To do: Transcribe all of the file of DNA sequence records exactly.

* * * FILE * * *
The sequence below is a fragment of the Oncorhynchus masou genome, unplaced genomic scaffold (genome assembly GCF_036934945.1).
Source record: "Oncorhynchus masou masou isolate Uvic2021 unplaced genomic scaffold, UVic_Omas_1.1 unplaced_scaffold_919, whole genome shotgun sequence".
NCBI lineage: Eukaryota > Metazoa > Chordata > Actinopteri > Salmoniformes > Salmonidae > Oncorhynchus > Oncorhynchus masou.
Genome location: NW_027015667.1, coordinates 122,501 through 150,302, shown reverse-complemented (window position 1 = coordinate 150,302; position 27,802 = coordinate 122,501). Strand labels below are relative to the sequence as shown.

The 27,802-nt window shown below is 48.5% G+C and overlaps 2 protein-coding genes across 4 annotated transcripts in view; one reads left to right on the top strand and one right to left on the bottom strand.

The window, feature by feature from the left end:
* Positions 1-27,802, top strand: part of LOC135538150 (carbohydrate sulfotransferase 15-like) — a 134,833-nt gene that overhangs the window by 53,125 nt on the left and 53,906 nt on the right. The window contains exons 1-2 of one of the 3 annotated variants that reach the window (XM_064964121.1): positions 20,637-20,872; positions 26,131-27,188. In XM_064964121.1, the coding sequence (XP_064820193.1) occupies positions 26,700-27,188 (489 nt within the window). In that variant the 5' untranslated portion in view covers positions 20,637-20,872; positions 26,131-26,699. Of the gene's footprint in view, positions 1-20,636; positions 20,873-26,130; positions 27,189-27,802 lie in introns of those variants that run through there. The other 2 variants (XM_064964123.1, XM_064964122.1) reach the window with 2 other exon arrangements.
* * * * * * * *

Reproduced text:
The sequence below is a fragment of the Oncorhynchus masou genome, unplaced genomic scaffold (genome assembly GCF_036934945.1).
Source record: "Oncorhynchus masou masou isolate Uvic2021 unplaced genomic scaffold, UVic_Omas_1.1 unplaced_scaffold_919, whole genome shotgun sequence".
NCBI lineage: Eukaryota > Metazoa > Chordata > Actinopteri > Salmoniformes > Salmonidae > Oncorhynchus > Oncorhynchus masou.
Genome location: NW_027015667.1, coordinates 122,501 through 150,302, shown reverse-complemented (window position 1 = coordinate 150,302; position 27,802 = coordinate 122,501). Strand labels below are relative to the sequence as shown.

The 27,802-nt window shown below is 48.5% G+C and overlaps 2 protein-coding genes across 4 annotated transcripts in view; one reads left to right on the top strand and one right to left on the bottom strand.

The window, feature by feature from the left end:
* Positions 1-27,802, top strand: part of LOC135538150 (carbohydrate sulfotransferase 15-like) — a 134,833-nt gene that overhangs the window by 53,125 nt on the left and 53,906 nt on the right. The window contains exons 1-2 of one of the 3 annotated variants that reach the window (XM_064964121.1): positions 20,637-20,872; positions 26,131-27,188. In XM_064964121.1, the coding sequence (XP_064820193.1) occupies positions 26,700-27,188 (489 nt within the window). In that variant the 5' untranslated portion in view covers positions 20,637-20,872; positions 26,131-26,699. Of the gene's footprint in view, positions 1-20,636; positions 20,873-26,130; positions 27,189-27,802 lie in introns of those variants that run through there. The other 2 variants (XM_064964123.1, XM_064964122.1) reach the window with 2 other exon arrangements.